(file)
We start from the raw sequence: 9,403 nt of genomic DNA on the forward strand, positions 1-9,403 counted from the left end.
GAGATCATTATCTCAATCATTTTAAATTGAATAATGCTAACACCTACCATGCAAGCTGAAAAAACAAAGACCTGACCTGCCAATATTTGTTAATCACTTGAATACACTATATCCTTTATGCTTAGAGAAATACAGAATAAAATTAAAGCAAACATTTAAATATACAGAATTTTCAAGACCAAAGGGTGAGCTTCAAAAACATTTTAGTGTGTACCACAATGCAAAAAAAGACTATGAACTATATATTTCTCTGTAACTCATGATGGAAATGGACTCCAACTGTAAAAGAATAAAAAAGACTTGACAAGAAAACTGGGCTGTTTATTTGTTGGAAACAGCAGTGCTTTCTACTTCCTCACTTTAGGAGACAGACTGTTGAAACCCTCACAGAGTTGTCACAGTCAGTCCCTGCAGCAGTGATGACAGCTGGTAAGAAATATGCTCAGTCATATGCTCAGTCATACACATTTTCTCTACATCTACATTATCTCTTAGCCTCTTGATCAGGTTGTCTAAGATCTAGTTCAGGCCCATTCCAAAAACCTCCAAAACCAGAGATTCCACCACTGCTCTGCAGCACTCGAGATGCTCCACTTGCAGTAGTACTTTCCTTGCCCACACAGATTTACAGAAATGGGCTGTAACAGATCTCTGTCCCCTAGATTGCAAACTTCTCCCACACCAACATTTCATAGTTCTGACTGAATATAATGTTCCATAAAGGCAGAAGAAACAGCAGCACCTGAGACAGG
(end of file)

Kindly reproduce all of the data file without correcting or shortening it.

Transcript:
We start from the raw sequence: 9,403 nt of genomic DNA on the forward strand, positions 1-9,403 counted from the left end.
GAGATCATTATCTCAATCATTTTAAATTGAATAATGCTAACACCTACCATGCAAGCTGAAAAAACAAAGACCTGACCTGCCAATATTTGTTAATCACTTGAATACACTATATCCTTTATGCTTAGAGAAATACAGAATAAAATTAAAGCAAACATTTAAATATACAGAATTTTCAAGACCAAAGGGTGAGCTTCAAAAACATTTTAGTGTGTACCACAATGCAAAAAAAGACTATGAACTATATATTTCTCTGTAACTCATGATGGAAATGGACTCCAACTGTAAAAGAATAAAAAAGACTTGACAAGAAAACTGGGCTGTTTATTTGTTGGAAACAGCAGTGCTTTCTACTTCCTCACTTTAGGAGACAGACTGTTGAAACCCTCACAGAGTTGTCACAGTCAGTCCCTGCAGCAGTGATGACAGCTGGTAAGAAATATGCTCAGTCATATGCTCAGTCATACACATTTTCTCTACATCTACATTATCTCTTAGCCTCTTGATCAGGTTGTCTAAGATCTAGTTCAGGCCCATTCCAAAAACCTCCAAAACCAGAGATTCCACCACTGCTCTGCAGCACTCGAGATGCTCCACTTGCAGTAGTACTTTCCTTGCCCACACAGATTTACAGAAATGGGCTGTAACAGATCTCTGTCCCCTAGATTGCAAACTTCTCCCACACCAACATTTCATAGTTCTGACTGAATATAATGTTCCATAAAGGCAGAAGAAACAGCAGCACCTGAGACAGG